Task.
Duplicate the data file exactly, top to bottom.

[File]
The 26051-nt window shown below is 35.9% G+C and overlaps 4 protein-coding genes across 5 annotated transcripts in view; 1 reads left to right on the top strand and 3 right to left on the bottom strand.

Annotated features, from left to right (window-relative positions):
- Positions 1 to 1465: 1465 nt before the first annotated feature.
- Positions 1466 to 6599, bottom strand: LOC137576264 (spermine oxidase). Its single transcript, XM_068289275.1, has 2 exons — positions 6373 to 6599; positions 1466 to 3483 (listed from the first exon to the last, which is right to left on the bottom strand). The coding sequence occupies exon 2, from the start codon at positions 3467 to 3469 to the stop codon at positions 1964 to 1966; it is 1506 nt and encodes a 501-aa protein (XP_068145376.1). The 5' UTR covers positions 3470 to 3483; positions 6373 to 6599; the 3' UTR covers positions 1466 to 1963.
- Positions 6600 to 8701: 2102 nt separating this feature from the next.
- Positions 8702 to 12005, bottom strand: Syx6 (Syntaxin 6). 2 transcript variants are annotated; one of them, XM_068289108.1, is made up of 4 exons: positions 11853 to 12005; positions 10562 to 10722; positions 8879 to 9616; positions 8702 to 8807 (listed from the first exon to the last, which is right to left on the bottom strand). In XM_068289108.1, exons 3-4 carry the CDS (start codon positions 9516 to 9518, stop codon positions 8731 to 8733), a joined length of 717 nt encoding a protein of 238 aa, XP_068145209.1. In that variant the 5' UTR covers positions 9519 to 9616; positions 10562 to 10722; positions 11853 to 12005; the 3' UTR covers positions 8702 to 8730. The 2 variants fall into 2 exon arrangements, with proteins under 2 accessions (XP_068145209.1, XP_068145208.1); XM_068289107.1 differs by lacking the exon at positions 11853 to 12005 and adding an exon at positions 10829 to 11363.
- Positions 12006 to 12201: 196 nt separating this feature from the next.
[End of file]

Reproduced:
The 26051-nt window shown below is 35.9% G+C and overlaps 4 protein-coding genes across 5 annotated transcripts in view; 1 reads left to right on the top strand and 3 right to left on the bottom strand.

Annotated features, from left to right (window-relative positions):
- Positions 1 to 1465: 1465 nt before the first annotated feature.
- Positions 1466 to 6599, bottom strand: LOC137576264 (spermine oxidase). Its single transcript, XM_068289275.1, has 2 exons — positions 6373 to 6599; positions 1466 to 3483 (listed from the first exon to the last, which is right to left on the bottom strand). The coding sequence occupies exon 2, from the start codon at positions 3467 to 3469 to the stop codon at positions 1964 to 1966; it is 1506 nt and encodes a 501-aa protein (XP_068145376.1). The 5' UTR covers positions 3470 to 3483; positions 6373 to 6599; the 3' UTR covers positions 1466 to 1963.
- Positions 6600 to 8701: 2102 nt separating this feature from the next.
- Positions 8702 to 12005, bottom strand: Syx6 (Syntaxin 6). 2 transcript variants are annotated; one of them, XM_068289108.1, is made up of 4 exons: positions 11853 to 12005; positions 10562 to 10722; positions 8879 to 9616; positions 8702 to 8807 (listed from the first exon to the last, which is right to left on the bottom strand). In XM_068289108.1, exons 3-4 carry the CDS (start codon positions 9516 to 9518, stop codon positions 8731 to 8733), a joined length of 717 nt encoding a protein of 238 aa, XP_068145209.1. In that variant the 5' UTR covers positions 9519 to 9616; positions 10562 to 10722; positions 11853 to 12005; the 3' UTR covers positions 8702 to 8730. The 2 variants fall into 2 exon arrangements, with proteins under 2 accessions (XP_068145209.1, XP_068145208.1); XM_068289107.1 differs by lacking the exon at positions 11853 to 12005 and adding an exon at positions 10829 to 11363.
- Positions 12006 to 12201: 196 nt separating this feature from the next.